Career and Education Opportunities for Financial Analysts in Maryland
Maryland has a population of 5,699,478, which has grown by 7.61% over the past decade. Nicknamed the "Old Line State," its capital is Annapolis, though its biggest city is Baltimore.
There are currently 5,010 working financial analysts in Maryland; this should grow by 39% to 6,940 working financial analysts in the state by 2016. This is better than the national trend for financial analysts, which sees this job pool growing by about 19.8% over the next eight years. Financial analysts generally conduct quantitative analyses of information affecting investment programs of public or private institutions.
The income of a financial analyst is about $33 per hour or $70,440 yearly on average in Maryland. In the U.S. as a whole, their income is about $35 per hour or $73,150 annually on average. Compared with people working in the overall category of Accounting and Auditing, people working as financial analysts in Maryland earn more. They earn more than people working in the overall category of Accounting and Auditing nationally. Financial analysts work in a variety of jobs, including: financial manager, credit products officer, and green material value-added assessor.
In 2008, there were a total of 3,471,985 jobs in Maryland. The average annual income was $48,164 in 2008, up from $46,922 the preceding year. The unemployment rate in Maryland was 7.0% in 2009, which has grown by 2.6% since the previous year. About 31.4% of Maryland residents have college degrees, which is higher than the national average.
The top industries in Maryland include engineering services, radio broadcasting communications equipment manufacturing, and photofinishing. Notable tourist destinations include the Maryland Art Place Inc, the Museum Hall, and the Preservation Society.
CITIES WITH Financial Analyst OPPORTUNITIES IN Maryland
JOB DESCRIPTION: Financial Analyst
In general, financial analysts conduct quantitative analyses of information affecting investment programs of public or private institutions.
Every day, financial analysts are expected to be able to think through problems and come up with general rules. They need to read and understand documents and reports. It is also important that they articulate ideas and problems.
Similar jobs with educational opportunities in Maryland include:
- Accountant. Analyze financial information and prepare financial reports to determine or maintain records of assets, liabilities, profit and loss, tax liability, or other financial activities within an organization.
- Assessor. Appraise real and personal property to determine its fair value. May assess taxes in accordance with prescribed schedules.
- Auditor. Examine and analyze accounting records to determine financial status of establishment and prepare financial reports concerning operating procedures.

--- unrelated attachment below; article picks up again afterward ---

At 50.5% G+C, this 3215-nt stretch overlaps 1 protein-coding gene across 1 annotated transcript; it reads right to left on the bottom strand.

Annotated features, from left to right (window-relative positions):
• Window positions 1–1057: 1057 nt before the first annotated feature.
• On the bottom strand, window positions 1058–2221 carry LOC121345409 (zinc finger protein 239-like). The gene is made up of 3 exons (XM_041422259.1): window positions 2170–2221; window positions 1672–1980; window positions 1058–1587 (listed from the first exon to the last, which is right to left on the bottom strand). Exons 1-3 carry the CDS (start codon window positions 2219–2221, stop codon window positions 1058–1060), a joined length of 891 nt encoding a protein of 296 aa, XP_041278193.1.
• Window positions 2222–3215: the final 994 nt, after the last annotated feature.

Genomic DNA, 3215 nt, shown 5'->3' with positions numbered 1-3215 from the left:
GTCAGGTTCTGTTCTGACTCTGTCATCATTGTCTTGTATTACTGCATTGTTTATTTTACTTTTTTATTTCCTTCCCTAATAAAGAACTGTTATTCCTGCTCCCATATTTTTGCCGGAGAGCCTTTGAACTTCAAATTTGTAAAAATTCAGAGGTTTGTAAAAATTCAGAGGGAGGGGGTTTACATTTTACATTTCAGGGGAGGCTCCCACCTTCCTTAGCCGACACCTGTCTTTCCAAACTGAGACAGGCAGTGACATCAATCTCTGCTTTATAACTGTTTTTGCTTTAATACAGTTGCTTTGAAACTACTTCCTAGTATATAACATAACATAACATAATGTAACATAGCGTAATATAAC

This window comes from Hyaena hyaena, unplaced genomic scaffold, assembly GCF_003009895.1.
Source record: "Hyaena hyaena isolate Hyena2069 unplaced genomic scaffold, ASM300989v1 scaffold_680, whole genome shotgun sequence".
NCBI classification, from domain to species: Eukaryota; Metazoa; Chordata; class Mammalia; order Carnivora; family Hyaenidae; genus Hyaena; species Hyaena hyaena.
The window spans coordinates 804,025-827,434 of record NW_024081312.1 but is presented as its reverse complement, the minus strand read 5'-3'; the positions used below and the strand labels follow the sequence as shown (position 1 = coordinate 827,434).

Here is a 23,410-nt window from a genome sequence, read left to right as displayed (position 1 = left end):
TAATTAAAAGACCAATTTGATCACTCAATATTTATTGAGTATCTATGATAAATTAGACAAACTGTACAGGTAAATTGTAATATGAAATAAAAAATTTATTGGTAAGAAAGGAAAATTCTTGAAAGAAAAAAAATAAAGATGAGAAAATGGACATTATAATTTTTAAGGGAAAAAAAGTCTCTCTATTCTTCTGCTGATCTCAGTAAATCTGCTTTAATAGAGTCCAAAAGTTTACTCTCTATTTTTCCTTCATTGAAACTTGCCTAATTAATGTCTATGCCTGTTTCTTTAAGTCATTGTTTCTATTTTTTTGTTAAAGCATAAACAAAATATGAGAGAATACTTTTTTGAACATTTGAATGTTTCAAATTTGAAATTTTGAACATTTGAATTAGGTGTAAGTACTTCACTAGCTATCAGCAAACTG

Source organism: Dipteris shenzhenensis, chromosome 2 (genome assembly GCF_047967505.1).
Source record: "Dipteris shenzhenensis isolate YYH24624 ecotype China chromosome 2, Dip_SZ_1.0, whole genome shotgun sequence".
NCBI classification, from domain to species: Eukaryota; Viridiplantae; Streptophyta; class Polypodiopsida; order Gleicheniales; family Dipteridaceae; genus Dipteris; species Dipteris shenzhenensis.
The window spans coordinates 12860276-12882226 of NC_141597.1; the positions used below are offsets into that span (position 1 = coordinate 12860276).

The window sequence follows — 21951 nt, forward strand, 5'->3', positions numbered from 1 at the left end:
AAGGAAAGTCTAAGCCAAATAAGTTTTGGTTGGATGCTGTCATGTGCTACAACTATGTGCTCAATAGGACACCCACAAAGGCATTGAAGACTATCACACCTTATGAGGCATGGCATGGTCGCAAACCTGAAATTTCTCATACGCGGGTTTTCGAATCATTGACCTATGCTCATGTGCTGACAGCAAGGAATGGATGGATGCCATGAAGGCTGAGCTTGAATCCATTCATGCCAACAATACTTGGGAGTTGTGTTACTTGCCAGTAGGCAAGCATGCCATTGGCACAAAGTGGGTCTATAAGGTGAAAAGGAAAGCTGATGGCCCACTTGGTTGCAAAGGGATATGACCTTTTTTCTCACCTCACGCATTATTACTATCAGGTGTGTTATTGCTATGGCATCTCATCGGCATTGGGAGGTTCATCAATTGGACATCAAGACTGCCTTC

- Budget Analyst. Examine budget estimates for completeness, accuracy, and conformance with procedures and regulations. Analyze budgeting and accounting reports for the purpose of maintaining expenditure controls.
- Credit Analyst. Analyze current credit data and financial statements of individuals or firms to determine the degree of risk involved in extending credit or lending money. Prepare reports with this credit information for use in decision-making.
- Financial Examiner. Enforce or ensure compliance with laws and regulations governing financial and securities institutions and financial and real estate transactions. May examine, verify correctness of, or establish authenticity of records.
- Income Tax Advisor. Prepare tax returns for individuals or small businesses but do not have the background or responsibilities of an accredited or certified public accountant.
- Insurance Underwriter. Review individual applications for insurance to evaluate degree of risk involved and determine acceptance of applications.
- Loan Counselor. Provide guidance to prospective loan applicants who have problems qualifying for traditional loans. Guidance may include determining the best type of loan and explaining loan requirements or restrictions.
- Loan Officer. Evaluate, authorize, or recommend approval of commercial, real estate, or credit loans. Advise borrowers on financial status and methods of payments. Includes mortgage loan officers and agents, collection analysts, loan servicing officers, and loan underwriters.
- Personal Financial Planner. Advise clients on financial plans utilizing knowledge of tax and investment strategies, securities, and real estate. Duties include assessing clients' assets, liabilities, and financial objectives to establish investment strategies.
- Real Estate Appraiser. Appraise real property to determine its value for purchase, sales, or loan purposes.
- Tax Examiner. Determine tax liability or collect taxes from individuals or business firms according to prescribed laws and regulations.
LOCATION INFORMATION: Maryland
Maryland has a population of 5,699,478, which has grown by 7.61% in the last 10 years. Nicknamed the "Old Line State," its capital is Annapolis, though its largest city is Baltimore. In 2008, there were a total of 3,471,985 jobs in Maryland. The average annual income was $48,164 in 2008, up from $46,922 the preceding year. The unemployment rate in Maryland was 7.0% in 2009, which has grown by 2.6% since the previous year. Roughly 31.4% of Maryland residents have college degrees, which is higher than the national average.
The top industries in Maryland include engineering services, radio broadcasting communications equipment manufacturing, and photofinishing. Notable tourist attractions include the Dorfman Museum Figures Inc, the Baltimore Civil War Museum, and the National Park Service.